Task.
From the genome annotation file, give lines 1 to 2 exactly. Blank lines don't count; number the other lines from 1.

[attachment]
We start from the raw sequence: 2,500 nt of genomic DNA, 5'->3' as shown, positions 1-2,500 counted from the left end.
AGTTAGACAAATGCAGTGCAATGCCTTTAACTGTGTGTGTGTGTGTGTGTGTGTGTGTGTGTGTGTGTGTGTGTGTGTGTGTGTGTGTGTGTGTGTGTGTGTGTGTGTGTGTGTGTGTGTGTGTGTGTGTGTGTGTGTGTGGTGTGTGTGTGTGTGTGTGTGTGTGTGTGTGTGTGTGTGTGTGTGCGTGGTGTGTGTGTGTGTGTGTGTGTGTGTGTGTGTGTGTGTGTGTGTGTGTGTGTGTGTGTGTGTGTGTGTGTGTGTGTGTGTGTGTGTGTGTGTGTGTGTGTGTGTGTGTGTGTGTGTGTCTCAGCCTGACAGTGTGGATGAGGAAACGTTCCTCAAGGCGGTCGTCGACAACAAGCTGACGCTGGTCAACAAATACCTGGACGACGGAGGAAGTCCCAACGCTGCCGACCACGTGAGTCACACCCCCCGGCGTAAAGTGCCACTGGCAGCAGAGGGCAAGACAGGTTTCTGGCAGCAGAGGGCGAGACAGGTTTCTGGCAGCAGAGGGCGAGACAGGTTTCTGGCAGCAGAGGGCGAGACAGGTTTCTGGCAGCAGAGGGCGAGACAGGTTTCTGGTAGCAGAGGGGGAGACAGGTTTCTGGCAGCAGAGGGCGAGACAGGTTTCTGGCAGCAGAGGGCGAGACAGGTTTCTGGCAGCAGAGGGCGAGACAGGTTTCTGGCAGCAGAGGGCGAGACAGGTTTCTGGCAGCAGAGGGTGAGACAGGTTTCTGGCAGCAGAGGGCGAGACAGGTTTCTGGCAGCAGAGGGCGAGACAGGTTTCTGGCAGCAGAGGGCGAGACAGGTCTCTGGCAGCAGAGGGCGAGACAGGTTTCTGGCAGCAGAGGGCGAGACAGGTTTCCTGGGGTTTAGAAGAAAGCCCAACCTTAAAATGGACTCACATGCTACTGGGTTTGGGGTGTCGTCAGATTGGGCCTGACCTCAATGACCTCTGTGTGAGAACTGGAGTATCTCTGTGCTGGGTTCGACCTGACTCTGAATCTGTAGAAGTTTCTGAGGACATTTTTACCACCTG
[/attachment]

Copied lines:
We start from the raw sequence: 2,500 nt of genomic DNA, 5'->3' as shown, positions 1-2,500 counted from the left end.
AGTTAGACAAATGCAGTGCAATGCCTTTAACTGTGTGTGTGTGTGTGTGTGTGTGTGTGTGTGTGTGTGTGTGTGTGTGTGTGTGTGTGTGTGTGTGTGTGTGTGTGTGTGTGTGTGTGTGTGTGTGTGTGTGTGTGTGTGGTGTGTGTGTGTGTGTGTGTGTGTGTGTGTGTGTGTGTGTGTGTGCGTGGTGTGTGTGTGTGTGTGTGTGTGTGTGTGTGTGTGTGTGTGTGTGTGTGTGTGTGTGTGTGTGTGTGTGTGTGTGTGTGTGTGTGTGTGTGTGTGTGTGTGTGTGTGTGTGTGTGTGTCTCAGCCTGACAGTGTGGATGAGGAAACGTTCCTCAAGGCGGTCGTCGACAACAAGCTGACGCTGGTCAACAAATACCTGGACGACGGAGGAAGTCCCAACGCTGCCGACCACGTGAGTCACACCCCCCGGCGTAAAGTGCCACTGGCAGCAGAGGGCAAGACAGGTTTCTGGCAGCAGAGGGCGAGACAGGTTTCTGGCAGCAGAGGGCGAGACAGGTTTCTGGCAGCAGAGGGCGAGACAGGTTTCTGGCAGCAGAGGGCGAGACAGGTTTCTGGTAGCAGAGGGGGAGACAGGTTTCTGGCAGCAGAGGGCGAGACAGGTTTCTGGCAGCAGAGGGCGAGACAGGTTTCTGGCAGCAGAGGGCGAGACAGGTTTCTGGCAGCAGAGGGCGAGACAGGTTTCTGGCAGCAGAGGGTGAGACAGGTTTCTGGCAGCAGAGGGCGAGACAGGTTTCTGGCAGCAGAGGGCGAGACAGGTTTCTGGCAGCAGAGGGCGAGACAGGTCTCTGGCAGCAGAGGGCGAGACAGGTTTCTGGCAGCAGAGGGCGAGACAGGTTTCCTGGGGTTTAGAAGAAAGCCCAACCTTAAAATGGACTCACATGCTACTGGGTTTGGGGTGTCGTCAGATTGGGCCTGACCTCAATGACCTCTGTGTGAGAACTGGAGTATCTCTGTGCTGGGTTCGACCTGACTCTGAATCTGTAGAAGTTTCTGAGGACATTTTTACCACCTG